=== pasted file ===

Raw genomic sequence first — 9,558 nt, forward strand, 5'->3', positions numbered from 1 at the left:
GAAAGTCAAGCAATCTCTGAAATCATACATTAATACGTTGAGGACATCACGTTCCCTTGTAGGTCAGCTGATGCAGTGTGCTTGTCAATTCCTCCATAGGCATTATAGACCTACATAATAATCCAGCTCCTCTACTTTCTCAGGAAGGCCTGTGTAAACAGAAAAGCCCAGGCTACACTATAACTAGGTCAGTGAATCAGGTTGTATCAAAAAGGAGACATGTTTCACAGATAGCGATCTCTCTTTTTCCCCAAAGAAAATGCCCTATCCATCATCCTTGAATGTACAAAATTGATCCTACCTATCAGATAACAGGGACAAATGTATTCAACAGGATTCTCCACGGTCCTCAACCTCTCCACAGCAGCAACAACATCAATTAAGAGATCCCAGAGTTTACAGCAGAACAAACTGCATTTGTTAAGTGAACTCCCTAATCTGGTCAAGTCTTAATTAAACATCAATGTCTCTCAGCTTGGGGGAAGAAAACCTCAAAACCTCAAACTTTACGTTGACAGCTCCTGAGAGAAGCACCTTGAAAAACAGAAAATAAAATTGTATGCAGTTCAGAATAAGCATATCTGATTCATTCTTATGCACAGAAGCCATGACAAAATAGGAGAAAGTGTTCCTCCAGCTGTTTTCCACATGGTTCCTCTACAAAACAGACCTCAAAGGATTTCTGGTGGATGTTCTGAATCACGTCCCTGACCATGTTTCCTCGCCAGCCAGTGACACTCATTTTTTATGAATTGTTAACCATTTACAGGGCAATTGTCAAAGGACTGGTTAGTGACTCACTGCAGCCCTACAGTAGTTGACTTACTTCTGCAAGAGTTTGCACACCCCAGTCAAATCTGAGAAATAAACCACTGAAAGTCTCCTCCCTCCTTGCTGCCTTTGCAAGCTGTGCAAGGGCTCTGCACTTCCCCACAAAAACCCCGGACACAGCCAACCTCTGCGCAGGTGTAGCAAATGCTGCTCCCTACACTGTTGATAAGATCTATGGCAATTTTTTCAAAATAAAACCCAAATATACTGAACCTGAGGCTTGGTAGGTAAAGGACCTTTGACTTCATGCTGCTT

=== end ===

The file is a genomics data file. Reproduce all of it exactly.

Raw genomic sequence first — 9,558 nt, forward strand, 5'->3', positions numbered from 1 at the left:
GAAAGTCAAGCAATCTCTGAAATCATACATTAATACGTTGAGGACATCACGTTCCCTTGTAGGTCAGCTGATGCAGTGTGCTTGTCAATTCCTCCATAGGCATTATAGACCTACATAATAATCCAGCTCCTCTACTTTCTCAGGAAGGCCTGTGTAAACAGAAAAGCCCAGGCTACACTATAACTAGGTCAGTGAATCAGGTTGTATCAAAAAGGAGACATGTTTCACAGATAGCGATCTCTCTTTTTCCCCAAAGAAAATGCCCTATCCATCATCCTTGAATGTACAAAATTGATCCTACCTATCAGATAACAGGGACAAATGTATTCAACAGGATTCTCCACGGTCCTCAACCTCTCCACAGCAGCAACAACATCAATTAAGAGATCCCAGAGTTTACAGCAGAACAAACTGCATTTGTTAAGTGAACTCCCTAATCTGGTCAAGTCTTAATTAAACATCAATGTCTCTCAGCTTGGGGGAAGAAAACCTCAAAACCTCAAACTTTACGTTGACAGCTCCTGAGAGAAGCACCTTGAAAAACAGAAAATAAAATTGTATGCAGTTCAGAATAAGCATATCTGATTCATTCTTATGCACAGAAGCCATGACAAAATAGGAGAAAGTGTTCCTCCAGCTGTTTTCCACATGGTTCCTCTACAAAACAGACCTCAAAGGATTTCTGGTGGATGTTCTGAATCACGTCCCTGACCATGTTTCCTCGCCAGCCAGTGACACTCATTTTTTATGAATTGTTAACCATTTACAGGGCAATTGTCAAAGGACTGGTTAGTGACTCACTGCAGCCCTACAGTAGTTGACTTACTTCTGCAAGAGTTTGCACACCCCAGTCAAATCTGAGAAATAAACCACTGAAAGTCTCCTCCCTCCTTGCTGCCTTTGCAAGCTGTGCAAGGGCTCTGCACTTCCCCACAAAAACCCCGGACACAGCCAACCTCTGCGCAGGTGTAGCAAATGCTGCTCCCTACACTGTTGATAAGATCTATGGCAATTTTTTCAAAATAAAACCCAAATATACTGAACCTGAGGCTTGGTAGGTAAAGGACCTTTGACTTCATGCTGCTT